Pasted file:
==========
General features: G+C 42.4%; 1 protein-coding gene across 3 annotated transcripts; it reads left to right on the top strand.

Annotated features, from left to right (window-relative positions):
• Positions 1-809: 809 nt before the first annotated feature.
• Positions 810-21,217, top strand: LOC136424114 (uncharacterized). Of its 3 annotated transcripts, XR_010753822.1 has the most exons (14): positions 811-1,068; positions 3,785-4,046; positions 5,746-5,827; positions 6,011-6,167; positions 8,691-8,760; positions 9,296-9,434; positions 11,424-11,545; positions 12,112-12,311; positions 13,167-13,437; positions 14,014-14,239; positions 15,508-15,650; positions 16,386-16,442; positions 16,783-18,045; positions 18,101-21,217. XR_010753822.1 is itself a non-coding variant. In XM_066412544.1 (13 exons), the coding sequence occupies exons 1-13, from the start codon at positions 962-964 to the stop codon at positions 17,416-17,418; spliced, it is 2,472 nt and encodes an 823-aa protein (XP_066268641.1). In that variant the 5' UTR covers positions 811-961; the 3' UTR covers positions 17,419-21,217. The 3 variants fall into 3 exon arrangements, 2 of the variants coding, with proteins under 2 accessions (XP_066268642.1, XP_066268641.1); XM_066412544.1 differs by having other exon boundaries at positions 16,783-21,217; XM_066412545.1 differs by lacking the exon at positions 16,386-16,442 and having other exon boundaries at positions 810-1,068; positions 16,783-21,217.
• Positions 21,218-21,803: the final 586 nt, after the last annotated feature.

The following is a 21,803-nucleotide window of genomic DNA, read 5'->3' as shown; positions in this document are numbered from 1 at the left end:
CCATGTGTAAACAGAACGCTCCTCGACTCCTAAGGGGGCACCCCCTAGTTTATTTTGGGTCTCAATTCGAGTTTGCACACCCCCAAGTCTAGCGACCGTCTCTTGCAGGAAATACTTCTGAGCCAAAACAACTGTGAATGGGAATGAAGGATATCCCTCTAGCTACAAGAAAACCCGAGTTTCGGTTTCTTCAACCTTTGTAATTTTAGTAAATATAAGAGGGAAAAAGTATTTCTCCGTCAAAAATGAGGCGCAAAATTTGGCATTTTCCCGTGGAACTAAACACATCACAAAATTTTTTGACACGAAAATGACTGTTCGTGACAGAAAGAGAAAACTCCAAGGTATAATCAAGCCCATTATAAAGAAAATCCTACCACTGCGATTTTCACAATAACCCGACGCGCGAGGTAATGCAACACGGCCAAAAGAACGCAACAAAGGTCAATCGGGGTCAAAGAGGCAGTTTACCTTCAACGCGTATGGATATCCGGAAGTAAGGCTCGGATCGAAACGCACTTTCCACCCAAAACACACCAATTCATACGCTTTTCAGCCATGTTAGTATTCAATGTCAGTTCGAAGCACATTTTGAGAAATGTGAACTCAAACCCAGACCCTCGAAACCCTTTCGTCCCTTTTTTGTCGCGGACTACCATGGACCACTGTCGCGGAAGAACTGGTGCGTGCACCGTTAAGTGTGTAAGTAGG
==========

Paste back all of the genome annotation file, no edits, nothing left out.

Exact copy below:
General features: G+C 42.4%; 1 protein-coding gene across 3 annotated transcripts; it reads left to right on the top strand.

Annotated features, from left to right (window-relative positions):
• Positions 1-809: 809 nt before the first annotated feature.
• Positions 810-21,217, top strand: LOC136424114 (uncharacterized). Of its 3 annotated transcripts, XR_010753822.1 has the most exons (14): positions 811-1,068; positions 3,785-4,046; positions 5,746-5,827; positions 6,011-6,167; positions 8,691-8,760; positions 9,296-9,434; positions 11,424-11,545; positions 12,112-12,311; positions 13,167-13,437; positions 14,014-14,239; positions 15,508-15,650; positions 16,386-16,442; positions 16,783-18,045; positions 18,101-21,217. XR_010753822.1 is itself a non-coding variant. In XM_066412544.1 (13 exons), the coding sequence occupies exons 1-13, from the start codon at positions 962-964 to the stop codon at positions 17,416-17,418; spliced, it is 2,472 nt and encodes an 823-aa protein (XP_066268641.1). In that variant the 5' UTR covers positions 811-961; the 3' UTR covers positions 17,419-21,217. The 3 variants fall into 3 exon arrangements, 2 of the variants coding, with proteins under 2 accessions (XP_066268642.1, XP_066268641.1); XM_066412544.1 differs by having other exon boundaries at positions 16,783-21,217; XM_066412545.1 differs by lacking the exon at positions 16,386-16,442 and having other exon boundaries at positions 810-1,068; positions 16,783-21,217.
• Positions 21,218-21,803: the final 586 nt, after the last annotated feature.

The following is a 21,803-nucleotide window of genomic DNA, read 5'->3' as shown; positions in this document are numbered from 1 at the left end:
CCATGTGTAAACAGAACGCTCCTCGACTCCTAAGGGGGCACCCCCTAGTTTATTTTGGGTCTCAATTCGAGTTTGCACACCCCCAAGTCTAGCGACCGTCTCTTGCAGGAAATACTTCTGAGCCAAAACAACTGTGAATGGGAATGAAGGATATCCCTCTAGCTACAAGAAAACCCGAGTTTCGGTTTCTTCAACCTTTGTAATTTTAGTAAATATAAGAGGGAAAAAGTATTTCTCCGTCAAAAATGAGGCGCAAAATTTGGCATTTTCCCGTGGAACTAAACACATCACAAAATTTTTTGACACGAAAATGACTGTTCGTGACAGAAAGAGAAAACTCCAAGGTATAATCAAGCCCATTATAAAGAAAATCCTACCACTGCGATTTTCACAATAACCCGACGCGCGAGGTAATGCAACACGGCCAAAAGAACGCAACAAAGGTCAATCGGGGTCAAAGAGGCAGTTTACCTTCAACGCGTATGGATATCCGGAAGTAAGGCTCGGATCGAAACGCACTTTCCACCCAAAACACACCAATTCATACGCTTTTCAGCCATGTTAGTATTCAATGTCAGTTCGAAGCACATTTTGAGAAATGTGAACTCAAACCCAGACCCTCGAAACCCTTTCGTCCCTTTTTTGTCGCGGACTACCATGGACCACTGTCGCGGAAGAACTGGTGCGTGCACCGTTAAGTGTGTAAGTAGG